Many move from singleness to married life and then from being a couple to becoming parents. As a result of these changes, other people begin to have significant and non-negotiable input into our time, our routines, and our spending patterns. We are told to be excited about each of these changes, and we probably are, but this excitement and joy may also be tempered with the confusion of redefining relationships, unexpected grief over what used to be, and a lack of confidence in handling new roles. All natural, all normal.
Some may go from being married to divorced or move into the empty nest phase and find they have more independence and freedom mixed with loneliness and grief. All natural, all normal.
Maybe some lose parents, siblings, partners, or children. Those changes are tough and tragic and stir up the most raw, acute, and all-encompassing emotions ever experienced. All natural, all normal.
Do you see a pattern here? You see, change is the alteration of circumstances. (Anybody else hear David Bowie's song, "Ch- Ch- Changes" in their head right now?) We start college, a career, or a family. We move to a new location, a new company, or a new stage of life. We lose a job, a partner, a familiar way of life. It's the "WHAT." But transition is the psychological process [William Bridges, Managing Transitions] we all go through when change happens. It's how we handle the changes. Endings, goodbyes, grief. Uncharted territory, unfamiliar emotions, the unsettled unknown. Beginnings, excitement, apprehension. It's the "HOW." Changes are usually external, while transition is internal. This process of transition has different stages and can manifest itself differently based on our personalities, our preparedness, and our perspective. It's all natural, all normal. And it's all navigable.
We have undergone many of these changes in our own lives. So far in my life, I have moved 23 times and lived in eight states and five countries on three different continents. I have lost all my grandparents, my father, and a baby. As a family, we’ve also experienced moving kids from public school to international school to online school to private school to homeschool; going from part-time work to full-time, from full-time job to unemployed to re-employed, from five kids at home to gradually heading to an empty nest, from the States to Ireland to the States to Southeast Asia and back to the States. We had an exciting beginning to our marriage, experienced some daily wear and tear on our relationship, undergone some relational crises, and now enjoy a developing mature love and commitment to one another. We’ve uprooted our family multiple times and encountered culture shock and re-entry shock every time. Throughout the years, we have seen many changes. And we’ve experienced a lot of transitions.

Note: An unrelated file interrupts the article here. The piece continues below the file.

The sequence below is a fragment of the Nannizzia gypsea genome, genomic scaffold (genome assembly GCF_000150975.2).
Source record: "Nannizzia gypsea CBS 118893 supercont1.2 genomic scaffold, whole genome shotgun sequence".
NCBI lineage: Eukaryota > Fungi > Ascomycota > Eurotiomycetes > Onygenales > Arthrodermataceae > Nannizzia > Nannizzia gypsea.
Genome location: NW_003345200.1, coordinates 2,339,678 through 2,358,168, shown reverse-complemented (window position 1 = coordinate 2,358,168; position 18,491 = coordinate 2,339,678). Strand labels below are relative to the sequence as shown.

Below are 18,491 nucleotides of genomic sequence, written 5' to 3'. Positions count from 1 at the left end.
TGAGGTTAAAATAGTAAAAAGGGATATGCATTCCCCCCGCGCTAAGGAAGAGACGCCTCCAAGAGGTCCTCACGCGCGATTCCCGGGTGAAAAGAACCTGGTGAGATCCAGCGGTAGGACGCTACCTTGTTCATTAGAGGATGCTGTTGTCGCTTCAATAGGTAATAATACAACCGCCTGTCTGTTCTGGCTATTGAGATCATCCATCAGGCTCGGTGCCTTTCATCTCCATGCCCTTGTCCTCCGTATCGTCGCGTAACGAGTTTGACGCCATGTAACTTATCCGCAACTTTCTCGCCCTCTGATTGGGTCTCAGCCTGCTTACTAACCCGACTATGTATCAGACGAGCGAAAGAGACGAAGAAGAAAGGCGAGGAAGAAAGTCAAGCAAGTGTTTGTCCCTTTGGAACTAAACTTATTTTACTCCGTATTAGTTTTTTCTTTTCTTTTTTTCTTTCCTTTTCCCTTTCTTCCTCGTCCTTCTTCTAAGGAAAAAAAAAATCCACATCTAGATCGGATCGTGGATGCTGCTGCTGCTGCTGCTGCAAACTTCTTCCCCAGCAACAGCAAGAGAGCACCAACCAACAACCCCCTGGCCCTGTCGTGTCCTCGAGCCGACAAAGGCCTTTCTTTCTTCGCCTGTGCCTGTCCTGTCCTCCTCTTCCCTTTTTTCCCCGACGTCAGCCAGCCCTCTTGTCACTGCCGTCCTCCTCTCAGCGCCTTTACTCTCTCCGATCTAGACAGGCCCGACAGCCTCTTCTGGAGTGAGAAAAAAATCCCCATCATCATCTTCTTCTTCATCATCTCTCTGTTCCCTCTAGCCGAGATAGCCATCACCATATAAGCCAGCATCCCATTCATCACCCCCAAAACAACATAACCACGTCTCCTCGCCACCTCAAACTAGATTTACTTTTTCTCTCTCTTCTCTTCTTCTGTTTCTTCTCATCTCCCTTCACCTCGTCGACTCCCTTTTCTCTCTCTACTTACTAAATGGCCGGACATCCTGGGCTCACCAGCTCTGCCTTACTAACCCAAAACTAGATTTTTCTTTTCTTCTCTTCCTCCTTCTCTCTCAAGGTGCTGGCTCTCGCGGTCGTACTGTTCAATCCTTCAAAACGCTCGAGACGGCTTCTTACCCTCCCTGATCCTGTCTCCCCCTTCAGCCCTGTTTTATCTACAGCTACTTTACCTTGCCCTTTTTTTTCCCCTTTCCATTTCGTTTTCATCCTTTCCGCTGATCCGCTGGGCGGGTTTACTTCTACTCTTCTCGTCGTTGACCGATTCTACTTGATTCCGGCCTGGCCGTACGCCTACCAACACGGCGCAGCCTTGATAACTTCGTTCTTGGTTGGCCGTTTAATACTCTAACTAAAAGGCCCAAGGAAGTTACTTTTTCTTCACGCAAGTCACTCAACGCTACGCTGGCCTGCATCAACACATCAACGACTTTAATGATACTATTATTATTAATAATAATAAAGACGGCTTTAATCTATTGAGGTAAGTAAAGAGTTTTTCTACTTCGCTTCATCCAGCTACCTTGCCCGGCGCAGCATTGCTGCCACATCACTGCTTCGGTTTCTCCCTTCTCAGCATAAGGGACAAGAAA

Together, we will explore this important and always timely topic of transitions. We're going to look at the types and stages of transitions, things we personally learned while going through transitions, things we wish we had done, and things we did well. We will look at stress during transitions, the unique opportunities that transition gives us, and skills we might need to develop. We’ll also look at good resources, Biblical examples, and helpful tips.
So there's good news and bad news about transitions. Which do you want first? The bad news? Okay, here it is: no matter where you are in life, there's another transition right around the corner and quite likely it will be difficult and painful. But the good news? Transition invites you to increase self-awareness, develop a deeper intimacy with God, and take advantage of invaluable learning opportunities. It's during transition that we have the opening to redefine ourselves, clarify our life's purpose, and shed unwanted baggage. It is often a difficult and confusing stage, but it has the potential to be one of the most powerful and pivotal times in our lives.
Change and transition…love 'em or hate 'em, they never stop. We hope that by sharing some of our experiences and the things that we learned along the way you'll be better equipped to navigate the transitions you're facing and will face in the future. And we hope that this can be the beginning of a dialogue about transitions, because we are not experts by any means, and we still have a lot to learn.
~Amy Miller, Co-Director of Re-Entry Debriefing
We would love to hear from you: What has been your most recent transition?